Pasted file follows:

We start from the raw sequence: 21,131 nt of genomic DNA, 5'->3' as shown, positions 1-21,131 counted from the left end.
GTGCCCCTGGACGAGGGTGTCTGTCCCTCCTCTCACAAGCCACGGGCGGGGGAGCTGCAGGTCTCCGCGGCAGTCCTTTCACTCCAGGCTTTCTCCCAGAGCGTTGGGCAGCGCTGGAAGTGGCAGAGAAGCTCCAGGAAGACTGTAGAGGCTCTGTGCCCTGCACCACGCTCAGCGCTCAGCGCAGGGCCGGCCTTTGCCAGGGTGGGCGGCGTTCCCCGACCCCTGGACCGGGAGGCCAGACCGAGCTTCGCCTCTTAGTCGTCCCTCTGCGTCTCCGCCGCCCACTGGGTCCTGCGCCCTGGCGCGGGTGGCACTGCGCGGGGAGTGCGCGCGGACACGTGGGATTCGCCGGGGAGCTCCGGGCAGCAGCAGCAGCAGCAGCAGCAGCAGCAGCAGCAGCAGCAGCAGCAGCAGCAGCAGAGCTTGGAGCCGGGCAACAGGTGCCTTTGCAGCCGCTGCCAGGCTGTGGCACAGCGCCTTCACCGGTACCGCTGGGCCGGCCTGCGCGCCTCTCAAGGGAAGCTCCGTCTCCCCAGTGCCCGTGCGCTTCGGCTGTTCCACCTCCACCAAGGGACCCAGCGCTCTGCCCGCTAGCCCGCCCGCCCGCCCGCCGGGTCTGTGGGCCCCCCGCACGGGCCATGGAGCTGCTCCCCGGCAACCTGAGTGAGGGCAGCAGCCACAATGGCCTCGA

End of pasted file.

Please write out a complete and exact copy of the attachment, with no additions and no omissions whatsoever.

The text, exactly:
We start from the raw sequence: 21,131 nt of genomic DNA, 5'->3' as shown, positions 1-21,131 counted from the left end.
GTGCCCCTGGACGAGGGTGTCTGTCCCTCCTCTCACAAGCCACGGGCGGGGGAGCTGCAGGTCTCCGCGGCAGTCCTTTCACTCCAGGCTTTCTCCCAGAGCGTTGGGCAGCGCTGGAAGTGGCAGAGAAGCTCCAGGAAGACTGTAGAGGCTCTGTGCCCTGCACCACGCTCAGCGCTCAGCGCAGGGCCGGCCTTTGCCAGGGTGGGCGGCGTTCCCCGACCCCTGGACCGGGAGGCCAGACCGAGCTTCGCCTCTTAGTCGTCCCTCTGCGTCTCCGCCGCCCACTGGGTCCTGCGCCCTGGCGCGGGTGGCACTGCGCGGGGAGTGCGCGCGGACACGTGGGATTCGCCGGGGAGCTCCGGGCAGCAGCAGCAGCAGCAGCAGCAGCAGCAGCAGCAGCAGCAGCAGCAGCAGCAGCAGAGCTTGGAGCCGGGCAACAGGTGCCTTTGCAGCCGCTGCCAGGCTGTGGCACAGCGCCTTCACCGGTACCGCTGGGCCGGCCTGCGCGCCTCTCAAGGGAAGCTCCGTCTCCCCAGTGCCCGTGCGCTTCGGCTGTTCCACCTCCACCAAGGGACCCAGCGCTCTGCCCGCTAGCCCGCCCGCCCGCCCGCCGGGTCTGTGGGCCCCCCGCACGGGCCATGGAGCTGCTCCCCGGCAACCTGAGTGAGGGCAGCAGCCACAATGGCCTCGA